Pregnancy Home > Pregnancy and Depression

Risk Factors

During pregnancy, these factors may increase a woman's chance of depression:
  • History of depression or substance abuse
  • Family history of mental illness
  • Little support from family and friends
  • Anxiety about the fetus
  • Problems with previous pregnancy or birth
  • Marital or financial problems
  • Young age (of mother).

Postpartum Depression

Depression after pregnancy is called postpartum depression or peripartum depression. After pregnancy, hormonal changes in a woman's body may trigger symptoms of depression. During pregnancy, the amount of two female hormones, estrogen and progesterone, in a woman's body increases greatly. In the first 24 hours after childbirth, the amount of these hormones rapidly drops back down to their normal non-pregnant levels. Researchers think the fast change in hormone levels may lead to depression, just as smaller changes in hormones can affect a woman's moods before she gets her menstrual period.
Occasionally, levels of thyroid hormones may also drop after giving birth. The thyroid is a small gland in the neck that helps to regulate your metabolism (how your body uses and stores energy from food). Low thyroid levels can cause the following symptoms:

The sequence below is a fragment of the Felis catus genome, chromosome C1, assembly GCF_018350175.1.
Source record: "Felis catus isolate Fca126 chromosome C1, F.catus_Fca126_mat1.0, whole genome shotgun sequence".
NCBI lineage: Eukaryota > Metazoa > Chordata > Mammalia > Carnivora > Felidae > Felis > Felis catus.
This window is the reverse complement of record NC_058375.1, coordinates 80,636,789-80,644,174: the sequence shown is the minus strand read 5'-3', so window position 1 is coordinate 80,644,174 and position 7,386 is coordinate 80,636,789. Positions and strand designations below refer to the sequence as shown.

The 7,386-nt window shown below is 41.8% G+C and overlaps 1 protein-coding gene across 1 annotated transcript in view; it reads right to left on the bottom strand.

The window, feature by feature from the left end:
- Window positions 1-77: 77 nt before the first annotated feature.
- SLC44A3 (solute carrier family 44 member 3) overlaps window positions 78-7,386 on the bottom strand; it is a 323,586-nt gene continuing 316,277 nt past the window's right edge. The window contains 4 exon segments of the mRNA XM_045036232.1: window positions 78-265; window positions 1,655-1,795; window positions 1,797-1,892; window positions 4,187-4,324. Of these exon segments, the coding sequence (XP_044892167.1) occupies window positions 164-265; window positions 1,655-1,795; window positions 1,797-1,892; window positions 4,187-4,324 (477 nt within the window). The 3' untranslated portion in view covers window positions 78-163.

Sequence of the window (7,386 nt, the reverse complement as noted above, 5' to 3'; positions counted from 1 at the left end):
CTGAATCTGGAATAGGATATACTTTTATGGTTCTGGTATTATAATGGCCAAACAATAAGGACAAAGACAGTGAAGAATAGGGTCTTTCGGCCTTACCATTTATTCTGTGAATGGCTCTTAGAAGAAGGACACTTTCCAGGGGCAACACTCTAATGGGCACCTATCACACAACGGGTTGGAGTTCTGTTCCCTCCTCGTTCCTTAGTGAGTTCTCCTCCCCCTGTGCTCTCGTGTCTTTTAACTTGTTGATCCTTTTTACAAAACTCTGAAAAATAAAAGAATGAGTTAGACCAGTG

• Depressed mood
  • Decreased interest in things
  • Irritability
  • Fatigue
  • Difficulty concentrating
  • Sleep problems
  • Weight gain.
A simple blood test can determine if this condition is causing a woman's depression. If so, a doctor can prescribe appropriate medication.
Other factors that may contribute to postpartum depression include:
  • Feeling tired after delivery, broken sleep patterns, and not enough rest often keeps a new mother from regaining her full strength for weeks.
  • Feeling overwhelmed with a new, or another, baby to take care of and doubting your ability to be a good mother.
  • Feeling stress from changes in work and home routines. Sometimes, women think they have to be "super mom" or perfect, which is not realistic and can add stress.
  • Having feelings of loss -- loss of identity of who you are, or were, before having the baby; loss of control; loss of your pre-pregnancy figure; and feeling less attractive.
  • Having less free time and less control over your time. Having to stay home indoors for longer periods of time and having less time to spend with your partner and loved ones.
Written by/reviewed by:
Last reviewed by: Arthur Schoenstadt, MD
Last updated/reviewed:
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